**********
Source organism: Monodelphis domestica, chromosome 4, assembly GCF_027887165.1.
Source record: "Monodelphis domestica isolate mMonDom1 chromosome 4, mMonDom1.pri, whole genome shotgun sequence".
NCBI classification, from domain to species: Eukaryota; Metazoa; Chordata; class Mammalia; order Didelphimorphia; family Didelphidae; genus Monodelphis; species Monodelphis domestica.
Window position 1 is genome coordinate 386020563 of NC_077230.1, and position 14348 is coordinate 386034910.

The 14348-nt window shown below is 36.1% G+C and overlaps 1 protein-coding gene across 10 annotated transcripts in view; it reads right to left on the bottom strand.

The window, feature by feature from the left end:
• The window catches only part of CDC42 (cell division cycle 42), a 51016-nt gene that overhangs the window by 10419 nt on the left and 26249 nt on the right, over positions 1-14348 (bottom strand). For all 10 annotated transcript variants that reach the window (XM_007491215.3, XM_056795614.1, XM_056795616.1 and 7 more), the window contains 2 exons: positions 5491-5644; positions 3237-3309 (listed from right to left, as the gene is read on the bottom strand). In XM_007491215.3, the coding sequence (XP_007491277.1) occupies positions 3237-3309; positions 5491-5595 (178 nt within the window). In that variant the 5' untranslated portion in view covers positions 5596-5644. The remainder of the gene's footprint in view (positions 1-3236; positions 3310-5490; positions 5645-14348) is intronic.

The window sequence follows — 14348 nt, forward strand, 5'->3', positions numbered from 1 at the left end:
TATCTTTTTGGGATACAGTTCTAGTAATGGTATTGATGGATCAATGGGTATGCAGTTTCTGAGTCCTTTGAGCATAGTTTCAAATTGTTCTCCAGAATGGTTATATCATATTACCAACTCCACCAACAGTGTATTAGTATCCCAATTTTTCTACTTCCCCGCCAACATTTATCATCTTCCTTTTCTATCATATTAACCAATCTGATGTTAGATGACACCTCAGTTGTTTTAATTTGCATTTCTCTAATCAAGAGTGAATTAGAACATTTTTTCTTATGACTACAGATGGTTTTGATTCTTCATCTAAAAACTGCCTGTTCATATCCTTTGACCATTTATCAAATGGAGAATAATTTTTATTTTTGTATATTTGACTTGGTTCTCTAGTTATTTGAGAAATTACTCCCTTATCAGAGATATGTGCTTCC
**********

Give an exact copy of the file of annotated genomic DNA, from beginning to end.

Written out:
Source organism: Monodelphis domestica, chromosome 4, assembly GCF_027887165.1.
Source record: "Monodelphis domestica isolate mMonDom1 chromosome 4, mMonDom1.pri, whole genome shotgun sequence".
NCBI classification, from domain to species: Eukaryota; Metazoa; Chordata; class Mammalia; order Didelphimorphia; family Didelphidae; genus Monodelphis; species Monodelphis domestica.
Window position 1 is genome coordinate 386020563 of NC_077230.1, and position 14348 is coordinate 386034910.

The 14348-nt window shown below is 36.1% G+C and overlaps 1 protein-coding gene across 10 annotated transcripts in view; it reads right to left on the bottom strand.

The window, feature by feature from the left end:
• The window catches only part of CDC42 (cell division cycle 42), a 51016-nt gene that overhangs the window by 10419 nt on the left and 26249 nt on the right, over positions 1-14348 (bottom strand). For all 10 annotated transcript variants that reach the window (XM_007491215.3, XM_056795614.1, XM_056795616.1 and 7 more), the window contains 2 exons: positions 5491-5644; positions 3237-3309 (listed from right to left, as the gene is read on the bottom strand). In XM_007491215.3, the coding sequence (XP_007491277.1) occupies positions 3237-3309; positions 5491-5595 (178 nt within the window). In that variant the 5' untranslated portion in view covers positions 5596-5644. The remainder of the gene's footprint in view (positions 1-3236; positions 3310-5490; positions 5645-14348) is intronic.

The window sequence follows — 14348 nt, forward strand, 5'->3', positions numbered from 1 at the left end:
TATCTTTTTGGGATACAGTTCTAGTAATGGTATTGATGGATCAATGGGTATGCAGTTTCTGAGTCCTTTGAGCATAGTTTCAAATTGTTCTCCAGAATGGTTATATCATATTACCAACTCCACCAACAGTGTATTAGTATCCCAATTTTTCTACTTCCCCGCCAACATTTATCATCTTCCTTTTCTATCATATTAACCAATCTGATGTTAGATGACACCTCAGTTGTTTTAATTTGCATTTCTCTAATCAAGAGTGAATTAGAACATTTTTTCTTATGACTACAGATGGTTTTGATTCTTCATCTAAAAACTGCCTGTTCATATCCTTTGACCATTTATCAAATGGAGAATAATTTTTATTTTTGTATATTTGACTTGGTTCTCTAGTTATTTGAGAAATTACTCCCTTATCAGAGATATGTGCTTCC